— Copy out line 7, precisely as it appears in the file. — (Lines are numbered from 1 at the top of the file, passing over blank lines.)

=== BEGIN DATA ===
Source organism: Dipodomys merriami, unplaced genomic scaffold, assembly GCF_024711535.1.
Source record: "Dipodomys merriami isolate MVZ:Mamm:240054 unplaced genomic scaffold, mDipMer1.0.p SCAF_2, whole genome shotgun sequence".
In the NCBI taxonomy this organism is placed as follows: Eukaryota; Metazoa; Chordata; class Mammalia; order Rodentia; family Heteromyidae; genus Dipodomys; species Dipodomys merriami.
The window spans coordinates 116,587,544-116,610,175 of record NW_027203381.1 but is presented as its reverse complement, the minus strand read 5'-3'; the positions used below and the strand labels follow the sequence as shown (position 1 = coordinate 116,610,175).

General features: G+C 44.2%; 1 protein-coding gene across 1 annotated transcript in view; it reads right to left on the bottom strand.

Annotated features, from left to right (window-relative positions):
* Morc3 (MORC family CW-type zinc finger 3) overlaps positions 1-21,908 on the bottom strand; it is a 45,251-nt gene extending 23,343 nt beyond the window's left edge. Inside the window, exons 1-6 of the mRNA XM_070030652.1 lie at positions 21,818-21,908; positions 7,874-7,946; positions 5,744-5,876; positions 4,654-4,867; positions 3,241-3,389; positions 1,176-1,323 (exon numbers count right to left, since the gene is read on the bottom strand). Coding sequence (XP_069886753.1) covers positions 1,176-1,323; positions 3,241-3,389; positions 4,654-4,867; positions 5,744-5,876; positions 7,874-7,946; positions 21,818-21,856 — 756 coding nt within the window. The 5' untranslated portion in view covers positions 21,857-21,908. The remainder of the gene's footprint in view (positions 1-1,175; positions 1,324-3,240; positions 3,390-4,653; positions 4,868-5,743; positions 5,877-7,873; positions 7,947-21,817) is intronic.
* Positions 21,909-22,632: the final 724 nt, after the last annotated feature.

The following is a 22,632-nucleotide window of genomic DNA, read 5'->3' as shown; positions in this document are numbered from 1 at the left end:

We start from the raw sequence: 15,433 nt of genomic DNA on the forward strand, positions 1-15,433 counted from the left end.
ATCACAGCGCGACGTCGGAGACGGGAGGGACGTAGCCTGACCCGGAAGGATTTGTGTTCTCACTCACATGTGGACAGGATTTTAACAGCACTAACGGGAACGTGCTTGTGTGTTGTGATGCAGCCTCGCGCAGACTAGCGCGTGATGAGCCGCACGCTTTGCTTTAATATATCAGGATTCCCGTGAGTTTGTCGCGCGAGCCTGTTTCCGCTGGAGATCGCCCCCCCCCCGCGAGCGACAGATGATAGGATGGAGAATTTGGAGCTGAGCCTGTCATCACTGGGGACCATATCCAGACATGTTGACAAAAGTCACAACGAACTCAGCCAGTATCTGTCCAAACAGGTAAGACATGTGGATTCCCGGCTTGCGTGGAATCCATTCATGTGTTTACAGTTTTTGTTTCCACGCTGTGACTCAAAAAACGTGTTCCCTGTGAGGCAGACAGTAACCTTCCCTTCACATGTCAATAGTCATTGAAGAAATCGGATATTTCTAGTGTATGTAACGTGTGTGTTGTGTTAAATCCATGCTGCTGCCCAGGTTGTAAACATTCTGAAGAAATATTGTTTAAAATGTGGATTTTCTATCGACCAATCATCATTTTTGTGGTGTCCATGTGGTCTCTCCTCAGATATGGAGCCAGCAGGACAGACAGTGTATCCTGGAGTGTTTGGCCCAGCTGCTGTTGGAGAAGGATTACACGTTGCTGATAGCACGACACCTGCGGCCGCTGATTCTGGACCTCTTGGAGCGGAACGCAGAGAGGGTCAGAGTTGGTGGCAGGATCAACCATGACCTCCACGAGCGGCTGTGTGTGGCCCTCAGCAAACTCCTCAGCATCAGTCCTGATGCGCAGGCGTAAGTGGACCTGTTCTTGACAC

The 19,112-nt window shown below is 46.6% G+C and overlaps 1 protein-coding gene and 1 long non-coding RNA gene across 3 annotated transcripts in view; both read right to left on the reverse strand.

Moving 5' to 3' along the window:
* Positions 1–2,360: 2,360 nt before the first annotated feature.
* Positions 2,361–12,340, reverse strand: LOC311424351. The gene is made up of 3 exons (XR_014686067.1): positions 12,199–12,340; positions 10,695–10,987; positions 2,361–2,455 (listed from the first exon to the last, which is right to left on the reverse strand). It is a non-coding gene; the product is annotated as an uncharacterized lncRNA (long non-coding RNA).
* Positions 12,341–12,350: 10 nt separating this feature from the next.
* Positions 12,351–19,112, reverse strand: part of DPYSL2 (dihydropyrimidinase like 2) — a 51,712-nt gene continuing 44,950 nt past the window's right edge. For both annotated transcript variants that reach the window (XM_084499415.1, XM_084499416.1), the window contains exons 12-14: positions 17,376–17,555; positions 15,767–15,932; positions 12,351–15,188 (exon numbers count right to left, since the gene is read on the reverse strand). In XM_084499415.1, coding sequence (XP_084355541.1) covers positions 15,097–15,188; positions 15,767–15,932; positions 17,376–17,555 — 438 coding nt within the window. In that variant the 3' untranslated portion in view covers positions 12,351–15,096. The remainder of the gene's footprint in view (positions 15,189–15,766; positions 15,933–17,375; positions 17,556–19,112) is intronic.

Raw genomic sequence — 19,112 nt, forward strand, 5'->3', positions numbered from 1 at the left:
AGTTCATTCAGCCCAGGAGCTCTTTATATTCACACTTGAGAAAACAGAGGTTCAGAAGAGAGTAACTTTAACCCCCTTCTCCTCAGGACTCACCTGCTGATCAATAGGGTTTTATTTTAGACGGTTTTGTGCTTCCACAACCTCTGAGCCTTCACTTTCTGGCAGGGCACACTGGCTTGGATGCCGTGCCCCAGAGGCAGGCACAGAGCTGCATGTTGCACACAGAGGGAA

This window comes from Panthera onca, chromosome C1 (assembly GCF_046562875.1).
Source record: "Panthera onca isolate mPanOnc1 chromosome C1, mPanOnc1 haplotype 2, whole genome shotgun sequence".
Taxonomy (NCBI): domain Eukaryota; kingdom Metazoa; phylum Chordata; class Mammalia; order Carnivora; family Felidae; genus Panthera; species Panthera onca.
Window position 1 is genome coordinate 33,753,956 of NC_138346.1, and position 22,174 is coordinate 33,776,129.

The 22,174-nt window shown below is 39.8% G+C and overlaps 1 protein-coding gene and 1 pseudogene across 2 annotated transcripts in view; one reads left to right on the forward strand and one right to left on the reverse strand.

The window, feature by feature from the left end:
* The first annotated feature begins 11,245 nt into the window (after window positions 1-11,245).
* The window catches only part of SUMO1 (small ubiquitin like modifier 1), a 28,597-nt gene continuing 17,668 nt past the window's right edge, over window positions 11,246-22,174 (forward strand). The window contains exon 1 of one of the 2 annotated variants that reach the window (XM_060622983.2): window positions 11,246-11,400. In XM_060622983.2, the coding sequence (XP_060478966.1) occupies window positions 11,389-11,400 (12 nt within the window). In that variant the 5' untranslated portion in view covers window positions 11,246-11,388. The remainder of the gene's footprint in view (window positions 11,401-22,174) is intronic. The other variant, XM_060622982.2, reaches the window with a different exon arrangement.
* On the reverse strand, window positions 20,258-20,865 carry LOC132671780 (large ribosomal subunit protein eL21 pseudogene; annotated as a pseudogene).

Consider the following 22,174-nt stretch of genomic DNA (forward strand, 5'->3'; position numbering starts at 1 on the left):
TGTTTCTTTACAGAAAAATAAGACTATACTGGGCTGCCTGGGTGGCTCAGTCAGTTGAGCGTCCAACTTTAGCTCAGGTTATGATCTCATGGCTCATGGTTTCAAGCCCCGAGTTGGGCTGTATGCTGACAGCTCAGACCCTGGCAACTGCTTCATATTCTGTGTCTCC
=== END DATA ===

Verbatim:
* Morc3 (MORC family CW-type zinc finger 3) overlaps positions 1-21,908 on the bottom strand; it is a 45,251-nt gene extending 23,343 nt beyond the window's left edge. Inside the window, exons 1-6 of the mRNA XM_070030652.1 lie at positions 21,818-21,908; positions 7,874-7,946; positions 5,744-5,876; positions 4,654-4,867; positions 3,241-3,389; positions 1,176-1,323 (exon numbers count right to left, since the gene is read on the bottom strand). Coding sequence (XP_069886753.1) covers positions 1,176-1,323; positions 3,241-3,389; positions 4,654-4,867; positions 5,744-5,876; positions 7,874-7,946; positions 21,818-21,856 — 756 coding nt within the window. The 5' untranslated portion in view covers positions 21,857-21,908. The remainder of the gene's footprint in view (positions 1-1,175; positions 1,324-3,240; positions 3,390-4,653; positions 4,868-5,743; positions 5,877-7,873; positions 7,947-21,817) is intronic.